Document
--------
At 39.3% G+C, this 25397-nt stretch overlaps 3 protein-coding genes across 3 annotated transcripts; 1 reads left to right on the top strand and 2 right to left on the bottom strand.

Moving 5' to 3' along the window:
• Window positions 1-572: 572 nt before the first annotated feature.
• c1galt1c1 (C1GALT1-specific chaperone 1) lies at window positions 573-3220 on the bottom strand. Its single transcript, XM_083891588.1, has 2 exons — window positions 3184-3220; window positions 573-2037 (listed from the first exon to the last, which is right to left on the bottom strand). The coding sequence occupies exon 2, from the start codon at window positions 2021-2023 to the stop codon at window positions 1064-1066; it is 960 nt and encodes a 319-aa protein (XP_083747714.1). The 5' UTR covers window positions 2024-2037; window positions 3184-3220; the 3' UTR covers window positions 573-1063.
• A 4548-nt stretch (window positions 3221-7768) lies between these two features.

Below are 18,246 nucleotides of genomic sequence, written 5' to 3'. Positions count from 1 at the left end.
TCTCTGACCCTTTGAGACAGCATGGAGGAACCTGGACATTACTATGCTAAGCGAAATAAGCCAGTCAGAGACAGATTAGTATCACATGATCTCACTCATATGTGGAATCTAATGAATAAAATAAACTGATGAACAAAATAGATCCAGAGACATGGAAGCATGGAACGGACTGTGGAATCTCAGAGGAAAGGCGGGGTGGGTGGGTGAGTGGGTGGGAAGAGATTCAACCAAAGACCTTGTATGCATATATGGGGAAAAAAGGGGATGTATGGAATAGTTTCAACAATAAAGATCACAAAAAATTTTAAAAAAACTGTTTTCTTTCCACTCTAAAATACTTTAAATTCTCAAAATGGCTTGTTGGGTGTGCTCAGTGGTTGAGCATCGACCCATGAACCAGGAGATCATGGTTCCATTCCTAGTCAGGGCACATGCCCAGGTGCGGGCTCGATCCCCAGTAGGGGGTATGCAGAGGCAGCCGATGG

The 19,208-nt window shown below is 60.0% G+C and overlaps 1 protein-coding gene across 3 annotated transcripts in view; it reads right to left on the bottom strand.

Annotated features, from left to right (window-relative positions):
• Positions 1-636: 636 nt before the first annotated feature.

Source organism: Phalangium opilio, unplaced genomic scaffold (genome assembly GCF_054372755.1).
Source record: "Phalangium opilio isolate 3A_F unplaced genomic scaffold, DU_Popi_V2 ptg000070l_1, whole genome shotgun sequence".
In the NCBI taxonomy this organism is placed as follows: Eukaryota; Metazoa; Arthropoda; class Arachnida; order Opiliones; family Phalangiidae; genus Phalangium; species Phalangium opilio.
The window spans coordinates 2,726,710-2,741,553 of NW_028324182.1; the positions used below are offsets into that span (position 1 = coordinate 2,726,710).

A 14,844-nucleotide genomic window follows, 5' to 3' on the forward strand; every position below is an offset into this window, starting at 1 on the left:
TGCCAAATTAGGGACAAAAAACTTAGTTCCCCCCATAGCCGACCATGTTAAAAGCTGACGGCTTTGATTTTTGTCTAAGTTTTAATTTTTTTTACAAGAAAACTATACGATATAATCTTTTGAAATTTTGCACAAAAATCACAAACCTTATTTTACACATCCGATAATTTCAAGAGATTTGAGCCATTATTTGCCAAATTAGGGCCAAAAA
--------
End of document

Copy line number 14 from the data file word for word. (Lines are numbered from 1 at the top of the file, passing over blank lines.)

The window spans coordinates 2,726,710-2,741,553 of NW_028324182.1; the positions used below are offsets into that span (position 1 = coordinate 2,726,710).